Speakers also lashed out at the media, blaming the press for negative publicity of the county.
“They are having a heyday,” Thomas said, coining the coverage a “media frenzy.”
Indeed, newspapers and television stations from across the region have reported on the raid of DSS offices by the State Bureau of Investigation and the investigation into the baby’s death.
Sandlin blamed the commissioners for “fueling a media circus” and portraying a “demoralizing” picture of the county.
“The snap judgment of a few irritated commissioners to make us a public spectacle only served to fuel the media and further hostilities,” Gribble added.
While the DSS board defended its name, family of the Cherokee baby who died reminded the audience why they were here in the first place.
“We are sorry your feelings got hurt, but you guys get to go home to your families, hurt feelings or whatever. When we go home, we are missing a member from our family,” Ruth McCoy, the child’s great aunt, said at the meeting.
While the alleged cover-up at DSS has gotten most of the attention, McCoy said the agency is equally at fault for leaving the baby in an unsafe home despite pleas by relatives to remove her.
“We are here because they didn’t do their job. None of this had to happen,” McCoy said.
Some speakers expressed their condolences to McCoy for the family’s loss.
Vacancies on the board
Following the resignation of three board members, the DSS board is short three members. Of those, one is appointed by the county commissioners and the other two by the state Department of Health and Human Services.
County commissioners voted this week on a replacement, selecting Georgianna Carson. Carson is the daughter of a long-time doctor in Swain County who helped found the hospital.
Commissioners were split on who to appoint, however. Commissioners Moon and White wanted to appoint Paul Crawley, owner of a soda fountain shop, but Commissioner Phil Carson, David Monteith and Donnie Dixon backed Georgianna Carson.
It could be the end of next week before the state makes its new appointments.
“It is always challenge in smaller communities finding people that are willing to serve and volunteer even under normal circumstances,” said Sherry Bradsher, director of state health and human services.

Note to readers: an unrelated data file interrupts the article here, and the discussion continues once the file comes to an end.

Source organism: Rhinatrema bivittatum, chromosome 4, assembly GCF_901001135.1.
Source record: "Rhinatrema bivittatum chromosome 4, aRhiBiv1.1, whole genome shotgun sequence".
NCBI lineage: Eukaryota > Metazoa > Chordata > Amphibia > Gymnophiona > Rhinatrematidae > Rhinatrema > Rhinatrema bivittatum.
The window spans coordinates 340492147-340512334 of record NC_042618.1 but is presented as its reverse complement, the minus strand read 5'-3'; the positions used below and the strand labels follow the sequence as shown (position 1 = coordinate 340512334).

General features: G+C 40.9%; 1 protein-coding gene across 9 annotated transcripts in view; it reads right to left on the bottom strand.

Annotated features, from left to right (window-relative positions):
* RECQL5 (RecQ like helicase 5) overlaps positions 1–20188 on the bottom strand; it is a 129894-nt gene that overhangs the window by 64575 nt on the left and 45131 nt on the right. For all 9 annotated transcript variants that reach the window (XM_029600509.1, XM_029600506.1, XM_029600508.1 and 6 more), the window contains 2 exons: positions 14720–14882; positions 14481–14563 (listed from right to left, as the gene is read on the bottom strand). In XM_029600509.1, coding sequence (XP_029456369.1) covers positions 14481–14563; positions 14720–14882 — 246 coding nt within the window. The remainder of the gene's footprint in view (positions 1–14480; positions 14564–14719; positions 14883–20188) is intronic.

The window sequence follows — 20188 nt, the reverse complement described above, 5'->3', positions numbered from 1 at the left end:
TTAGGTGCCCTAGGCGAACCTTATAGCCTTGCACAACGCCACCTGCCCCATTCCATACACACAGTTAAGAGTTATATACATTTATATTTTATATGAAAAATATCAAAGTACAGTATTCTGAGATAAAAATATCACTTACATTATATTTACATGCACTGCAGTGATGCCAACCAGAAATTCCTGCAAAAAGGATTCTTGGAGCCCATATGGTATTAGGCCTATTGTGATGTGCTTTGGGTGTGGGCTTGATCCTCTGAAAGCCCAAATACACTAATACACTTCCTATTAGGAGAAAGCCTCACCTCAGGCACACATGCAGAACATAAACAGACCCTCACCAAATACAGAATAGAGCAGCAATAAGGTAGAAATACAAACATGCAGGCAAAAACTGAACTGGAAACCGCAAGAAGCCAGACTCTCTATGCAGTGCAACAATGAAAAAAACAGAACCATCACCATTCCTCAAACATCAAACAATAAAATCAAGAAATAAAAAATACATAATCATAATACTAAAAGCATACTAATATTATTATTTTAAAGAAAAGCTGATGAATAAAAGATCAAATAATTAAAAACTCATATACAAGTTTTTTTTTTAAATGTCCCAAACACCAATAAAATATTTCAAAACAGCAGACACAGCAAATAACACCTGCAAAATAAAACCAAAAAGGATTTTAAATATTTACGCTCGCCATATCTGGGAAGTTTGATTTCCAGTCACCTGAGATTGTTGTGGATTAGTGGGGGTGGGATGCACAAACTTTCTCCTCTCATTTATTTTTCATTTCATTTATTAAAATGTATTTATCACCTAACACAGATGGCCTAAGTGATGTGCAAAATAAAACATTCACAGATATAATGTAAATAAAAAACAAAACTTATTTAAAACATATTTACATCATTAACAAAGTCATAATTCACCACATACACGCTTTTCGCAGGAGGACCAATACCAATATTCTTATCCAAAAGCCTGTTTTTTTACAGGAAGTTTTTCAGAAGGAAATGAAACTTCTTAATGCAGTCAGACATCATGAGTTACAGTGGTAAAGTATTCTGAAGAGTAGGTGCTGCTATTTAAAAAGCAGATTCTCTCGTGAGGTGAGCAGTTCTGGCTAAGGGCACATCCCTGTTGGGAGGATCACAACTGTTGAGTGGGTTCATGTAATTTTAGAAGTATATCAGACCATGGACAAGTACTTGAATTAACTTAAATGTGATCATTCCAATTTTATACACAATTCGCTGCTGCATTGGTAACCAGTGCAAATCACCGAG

Given the tremendous publicity surrounding DSS in such a small community, appointments will take more careful consideration than ever, Bradsher said. For those who do volunteer, Bradsher wants to understand their reason for doing so, and ability to be in a tough spot.
“We want to be sure the people we appoint are going to be fair and good listeners and make the decisions that are appropriate for moving the agency and the county forward,” Bradsher said.
Timeline of recent events
• Thursday, March 3 — Swain County commissioners vote 4 to 1 for the DSS board to suspend with pay those named in an SBI investigation.
• Tuesday, March 8 — After a three-hour meeting, DSS board members are deadlocked over whether to suspend employees and announced no consensus.
• Wednesday, March 9 — County commissioners call for the resignation of DSS board members in a strongly worded press statement.
• Thursday, March 10 — Three DSS board members resign.
• Swain commissioners call for DSS board resignations
• Jim Gribble and Bob Thomas resignation letters
• Public statement by DSS Board Chairman Jim Gribble
• Public statement by DSS Board member Bob Thomas
• Read the warrant
Latest from Becky Johnson
- Rules of the game: Haywood firms up its facilities-use policy
- Mission moving in: Haywood Regional facing battle over home turf
- Haywood’s detergent war: Schools opt for EcoLab over local supplier
- Round three: Haywood County takes on political adversary in property value dispute
- Taking matters into their own hands